Oil Hits New 11-Year Low

Oil Hits New 11-Year LowOil Hits New 11-Year Low

Oil prices slid more than 4% to new 11-year lows on Wednesday as the row between Saudi Arabia and Iran made any cooperation between major exporters to cut output even more unlikely.

Benchmark Brent crude futures were at $35.07 a barrel, down $1.35 on the day and at their lowest since early July 2004, having staged their largest one-day drop in percentage terms in nearly five weeks. US crude futures were down 88 cents at $35.09 a barrel after already slipping 79 cents the previous day, Reuters reported.

Evidence of slowing economic growth in China and India has fueled fears that even strong demand elsewhere may not be enough to mop up the excess crude that has resulted from near-record production over the last year.

The tension over Saudi Arabia's execution of a top Shia cleric Sheikh Nimr al-Nimr has stripped nearly 8% off the oil price in the last three trading days alone and has killed speculation that OPEC members might agree on production cuts to lift prices.

"There are rising stockpiles and the tension between Iran and Saudi Arabia make any deal on production unlikely," said Michael Hewson, head of strategy at CMC Markets.

Oil has slumped from above $115 in June 2014 as shale oil from the United States has flooded the market, while falling prices have prompted some producers to pump even harder to compensate for lower revenues and to keep market share.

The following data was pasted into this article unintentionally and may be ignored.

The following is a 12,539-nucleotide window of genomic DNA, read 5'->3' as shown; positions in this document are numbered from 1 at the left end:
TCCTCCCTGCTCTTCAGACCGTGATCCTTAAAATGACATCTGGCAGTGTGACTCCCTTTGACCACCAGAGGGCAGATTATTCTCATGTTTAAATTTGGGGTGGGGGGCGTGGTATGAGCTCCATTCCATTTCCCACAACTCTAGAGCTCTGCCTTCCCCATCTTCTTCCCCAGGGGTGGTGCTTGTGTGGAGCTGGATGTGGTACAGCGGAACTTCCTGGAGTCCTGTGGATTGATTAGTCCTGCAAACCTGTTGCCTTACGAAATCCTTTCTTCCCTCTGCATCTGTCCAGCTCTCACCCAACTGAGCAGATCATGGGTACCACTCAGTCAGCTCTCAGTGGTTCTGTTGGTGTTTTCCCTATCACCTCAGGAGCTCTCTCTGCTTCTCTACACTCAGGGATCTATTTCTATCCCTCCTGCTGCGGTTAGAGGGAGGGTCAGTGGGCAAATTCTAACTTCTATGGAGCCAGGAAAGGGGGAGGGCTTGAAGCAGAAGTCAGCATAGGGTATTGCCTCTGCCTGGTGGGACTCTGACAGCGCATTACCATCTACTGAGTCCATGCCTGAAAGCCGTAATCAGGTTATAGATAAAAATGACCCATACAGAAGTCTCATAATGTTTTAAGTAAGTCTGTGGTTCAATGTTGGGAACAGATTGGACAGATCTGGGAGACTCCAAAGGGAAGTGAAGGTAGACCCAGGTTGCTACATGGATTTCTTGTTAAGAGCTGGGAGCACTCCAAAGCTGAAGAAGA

Adding to this oversupply, Iranian oil exports are widely expected to increase in 2016 as western sanctions against Tehran for its alleged nuclear weapons program are likely to be lifted.

"Shale production and increasing capacity from countries like Russia who need to protect revenue combined with expectations of further Iranian supply mean actual production and expectations of future production are rising," Hewson said.

Still, a senior Iranian oil official said the country could moderate oil export increases once the sanctions are lifted to avoid putting prices under further pressure.

In the US, concerns over mounting oil stock levels persisted, with crude inventories likely to have risen by 439,000 barrels last week, according to a Reuters poll.